I use metacritic a good amount. It seems like a fantastic idea to form a huge amalgam-review from all the individual voices out there. But there's been something bothering me for a long while.
On the left is films. Wide releases are at the top, limited (indie, foreign) releases are at the bottom. See all that yellow? See all that red? Now. Music is on the right. Music appears to be limited to only wide releases. By which I mean there are no 'limited' releases.
Look at all that fucking green. What is that? There are... SEVEN MIXED REVIEWS and NO BAD ONES. You actually mean to tell me that ALL featured music is that good? Do musicians get a grading curve? Is a prerequisite of music critique being addicted to Xanax? If all music was this good- all MAINSTREAM music, mind you- nobody would be able to figure out what to purchase at the store and everyone would listen to every genre. Every genre would also not have any varying degrees of quality production- everything would be green. Like it appears here. But it's not. So.
Hypothesis 1: All the music is actually this good, and films, especially wide-release ones, are just so incredibly bad that they deserve harsh perspective.
Refutation of Hypothesis 1: I've heard lots of this music. Most of it is not what many would call "good." When "souldj4 boiiiI!1i1" is your only red score in 6 months, your critics are broken, your scoring is questionable, or both.
Hypothesis 2: There are more film releases than movies, so there are bound to be, statistically, more bad movies.
Refutation of Hypothesis 2: I have no desire to look into the release statistics of records versus films, but I think it's safe to say there are probably plenty of releases of both and each carries a certain percentage of crap. Whether these percentages vary is not the issue- the issue is that not a single album up there has been universally panned as being the crap that it probably is. Why? Why are these albums not called crap? Also, film actually has 2 sections- one for mainstream, which features much of the crap, and one for limited, which, while featuring more good stuff and more stars and highlights, is still riddled with average and bad reviews. Music doesn't even *have* a section for limited, it seems that popular culture is all that need be reviewed. I mean, it's all just so damn good, right?
Hypothesis 3: It's a matter of taste or genre.
Refutation of Hypothesis 3: Nobody reviews films according to genre. Some music publications seem to align to genre, but we aren't talking about singular sources, metascores aggregate multitudes. It is possible that genre helps music scores because people that focus on genre are more likely to relate to that genre and harbor an inclination to be kind, while people outside of the genre will score in a more objective manner. But this would make me think that the scores would even out, and more mixed reviews would result. And if it's a matter of taste... Really? I can't see how. The MPAA and the RIAA have very similar systems of cash cow talent and mainstream milking. Similar marketing ploys. Hell I think Hollywood's adoption of the ARG (Alternate Reality Game) as a type of marketing is downright brilliant. Music doesn't do that. I'd argue that the music industry is just as much a harbinger of schlock and crap as the film industry. So why the scores? People's taste? Critics enjoy all this crap? ALL of it? I just don't see it. Is it possible that the reviews chosen per album do not accurately reflect enough of a varied sample-set of critics? Are music critics being manipulated or brainwashed?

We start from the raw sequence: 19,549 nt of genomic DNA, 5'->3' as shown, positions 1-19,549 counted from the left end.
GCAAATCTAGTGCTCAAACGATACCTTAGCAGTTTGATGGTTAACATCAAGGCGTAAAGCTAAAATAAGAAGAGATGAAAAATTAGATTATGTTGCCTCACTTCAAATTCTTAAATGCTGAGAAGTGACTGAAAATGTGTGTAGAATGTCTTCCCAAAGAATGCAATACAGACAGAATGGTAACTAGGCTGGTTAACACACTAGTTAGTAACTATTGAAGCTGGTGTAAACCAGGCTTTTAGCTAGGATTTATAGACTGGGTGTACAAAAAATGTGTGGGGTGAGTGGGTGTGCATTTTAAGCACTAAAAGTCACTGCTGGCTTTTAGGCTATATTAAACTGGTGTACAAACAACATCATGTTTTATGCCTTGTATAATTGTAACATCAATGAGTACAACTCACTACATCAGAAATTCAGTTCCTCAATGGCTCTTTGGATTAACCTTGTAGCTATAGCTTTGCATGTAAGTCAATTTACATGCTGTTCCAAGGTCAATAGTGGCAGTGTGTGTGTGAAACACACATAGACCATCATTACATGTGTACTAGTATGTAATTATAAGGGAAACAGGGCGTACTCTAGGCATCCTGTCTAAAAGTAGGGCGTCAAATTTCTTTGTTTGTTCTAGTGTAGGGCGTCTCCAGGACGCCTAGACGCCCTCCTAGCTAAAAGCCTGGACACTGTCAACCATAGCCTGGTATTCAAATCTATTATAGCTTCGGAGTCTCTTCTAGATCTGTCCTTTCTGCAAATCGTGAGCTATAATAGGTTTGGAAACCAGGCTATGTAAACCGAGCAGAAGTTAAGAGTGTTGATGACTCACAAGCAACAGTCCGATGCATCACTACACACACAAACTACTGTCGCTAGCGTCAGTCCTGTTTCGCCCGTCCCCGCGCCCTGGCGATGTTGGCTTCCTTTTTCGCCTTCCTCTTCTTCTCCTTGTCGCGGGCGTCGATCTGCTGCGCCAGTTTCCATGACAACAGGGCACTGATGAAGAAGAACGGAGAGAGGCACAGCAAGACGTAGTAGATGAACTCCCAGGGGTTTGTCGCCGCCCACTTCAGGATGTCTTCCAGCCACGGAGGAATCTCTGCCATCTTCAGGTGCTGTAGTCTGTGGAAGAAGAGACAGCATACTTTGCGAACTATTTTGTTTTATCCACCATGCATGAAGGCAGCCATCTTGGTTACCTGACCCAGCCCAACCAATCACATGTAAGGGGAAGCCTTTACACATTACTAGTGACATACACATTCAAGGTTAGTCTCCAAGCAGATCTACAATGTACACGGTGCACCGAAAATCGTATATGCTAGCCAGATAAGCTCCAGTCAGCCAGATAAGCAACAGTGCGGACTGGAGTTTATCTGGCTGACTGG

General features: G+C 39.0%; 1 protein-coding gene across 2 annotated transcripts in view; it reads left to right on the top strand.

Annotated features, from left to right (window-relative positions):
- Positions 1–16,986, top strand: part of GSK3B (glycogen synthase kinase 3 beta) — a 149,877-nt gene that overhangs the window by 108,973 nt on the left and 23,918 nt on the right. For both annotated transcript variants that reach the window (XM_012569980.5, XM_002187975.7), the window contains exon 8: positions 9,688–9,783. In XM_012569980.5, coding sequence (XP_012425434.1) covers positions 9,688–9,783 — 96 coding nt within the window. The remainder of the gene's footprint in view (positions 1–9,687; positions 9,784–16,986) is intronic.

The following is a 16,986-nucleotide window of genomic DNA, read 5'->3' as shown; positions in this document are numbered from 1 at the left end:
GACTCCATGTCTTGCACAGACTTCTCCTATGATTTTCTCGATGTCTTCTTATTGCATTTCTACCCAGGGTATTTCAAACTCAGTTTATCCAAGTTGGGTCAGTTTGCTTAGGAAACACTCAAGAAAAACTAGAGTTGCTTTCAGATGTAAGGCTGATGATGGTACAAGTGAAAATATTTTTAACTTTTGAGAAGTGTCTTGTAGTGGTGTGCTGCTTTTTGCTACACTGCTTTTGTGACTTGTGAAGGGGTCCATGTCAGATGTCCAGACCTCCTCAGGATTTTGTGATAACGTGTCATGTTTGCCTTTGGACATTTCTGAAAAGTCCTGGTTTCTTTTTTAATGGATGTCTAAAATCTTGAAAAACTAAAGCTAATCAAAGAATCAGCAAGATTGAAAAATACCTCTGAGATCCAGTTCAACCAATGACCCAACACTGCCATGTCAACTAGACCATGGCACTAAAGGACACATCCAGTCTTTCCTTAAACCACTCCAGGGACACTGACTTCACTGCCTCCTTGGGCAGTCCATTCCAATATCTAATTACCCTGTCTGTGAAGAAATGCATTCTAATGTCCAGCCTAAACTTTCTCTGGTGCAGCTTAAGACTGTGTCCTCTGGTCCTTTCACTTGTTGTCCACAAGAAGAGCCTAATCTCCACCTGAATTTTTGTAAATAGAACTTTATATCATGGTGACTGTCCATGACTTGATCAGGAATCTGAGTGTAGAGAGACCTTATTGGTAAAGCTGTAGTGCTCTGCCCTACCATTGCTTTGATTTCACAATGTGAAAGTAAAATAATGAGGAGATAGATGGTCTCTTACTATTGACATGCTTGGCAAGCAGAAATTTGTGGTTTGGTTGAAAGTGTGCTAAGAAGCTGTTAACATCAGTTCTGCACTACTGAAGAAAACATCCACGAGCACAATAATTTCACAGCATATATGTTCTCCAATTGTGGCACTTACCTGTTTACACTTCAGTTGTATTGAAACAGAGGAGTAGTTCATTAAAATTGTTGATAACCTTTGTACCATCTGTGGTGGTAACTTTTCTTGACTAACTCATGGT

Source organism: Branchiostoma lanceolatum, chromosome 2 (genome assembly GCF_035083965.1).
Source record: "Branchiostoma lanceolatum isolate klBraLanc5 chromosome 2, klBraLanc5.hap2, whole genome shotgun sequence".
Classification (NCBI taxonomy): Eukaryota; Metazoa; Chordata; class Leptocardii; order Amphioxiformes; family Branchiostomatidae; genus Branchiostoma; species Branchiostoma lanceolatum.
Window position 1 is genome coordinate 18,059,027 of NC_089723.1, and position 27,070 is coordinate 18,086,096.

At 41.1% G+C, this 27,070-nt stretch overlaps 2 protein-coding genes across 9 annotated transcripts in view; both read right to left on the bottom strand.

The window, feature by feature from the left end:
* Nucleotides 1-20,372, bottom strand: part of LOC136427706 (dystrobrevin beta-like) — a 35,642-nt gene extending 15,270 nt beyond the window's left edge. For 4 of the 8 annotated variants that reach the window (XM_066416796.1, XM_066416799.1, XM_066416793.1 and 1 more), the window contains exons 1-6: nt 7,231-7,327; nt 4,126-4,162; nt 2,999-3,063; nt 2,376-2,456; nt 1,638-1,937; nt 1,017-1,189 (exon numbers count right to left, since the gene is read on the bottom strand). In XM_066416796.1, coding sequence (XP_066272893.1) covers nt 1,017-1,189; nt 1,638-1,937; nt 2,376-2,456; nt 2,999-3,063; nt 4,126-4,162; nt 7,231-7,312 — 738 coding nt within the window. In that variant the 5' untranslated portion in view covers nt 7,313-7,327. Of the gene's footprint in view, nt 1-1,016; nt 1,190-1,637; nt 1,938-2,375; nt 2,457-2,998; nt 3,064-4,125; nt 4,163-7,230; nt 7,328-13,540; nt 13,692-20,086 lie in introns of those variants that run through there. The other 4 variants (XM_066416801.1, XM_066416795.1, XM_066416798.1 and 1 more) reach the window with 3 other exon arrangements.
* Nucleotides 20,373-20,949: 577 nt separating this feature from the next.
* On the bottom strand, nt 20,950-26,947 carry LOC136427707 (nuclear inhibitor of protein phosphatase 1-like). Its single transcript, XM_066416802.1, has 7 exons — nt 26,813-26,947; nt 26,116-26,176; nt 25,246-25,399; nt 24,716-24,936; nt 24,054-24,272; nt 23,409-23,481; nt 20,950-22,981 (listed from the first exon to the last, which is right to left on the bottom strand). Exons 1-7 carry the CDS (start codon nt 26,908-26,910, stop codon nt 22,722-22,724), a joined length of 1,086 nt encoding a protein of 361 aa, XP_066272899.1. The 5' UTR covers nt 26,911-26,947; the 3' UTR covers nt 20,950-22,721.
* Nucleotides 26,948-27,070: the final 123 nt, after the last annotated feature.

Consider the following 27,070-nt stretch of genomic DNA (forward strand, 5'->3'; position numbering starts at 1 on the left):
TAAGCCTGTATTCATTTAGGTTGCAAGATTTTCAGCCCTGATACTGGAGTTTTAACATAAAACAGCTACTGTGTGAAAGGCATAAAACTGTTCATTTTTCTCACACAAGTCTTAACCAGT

Hypothesis 4: Musicians have it easy.
Refutation of Hypothesis 4: Hey- it's just as difficult to break into the recording industry as it is the other entertainment fields. But industry aside, I'll have to go with this one. It seems like there's just no such thing as a music critic that actually knows anything about music. There. I said it. Video game journalists seem to have a better track record than these schmoes! And video game "journalists," are mostly no-talent wankers.
Go find one of your favorite albums of the last decade, look at its metascore, then read some reviews. If you can make it through more than 3 without wanting to slap the author come tell me which albums they are. And no, one of them can't be Brian Wilson's SMILE, that doesn't count. Everyone loved that album for 7 days and proceeded to forget it ever existed.
In any case, yeah. I've been gone a while. More [on the film] soon. Needed to rant off on that tomfoolery for a bit. Metacritic should adjust their music scoring curve so that 50's and 60's amount to 20's and 30's. Or something.
I wanted to include games and books-- Games were often mixed like film, while book reviews were majorly green with singular mixed reviews and an odd "bad." But metacrit did away with book reviews years ago.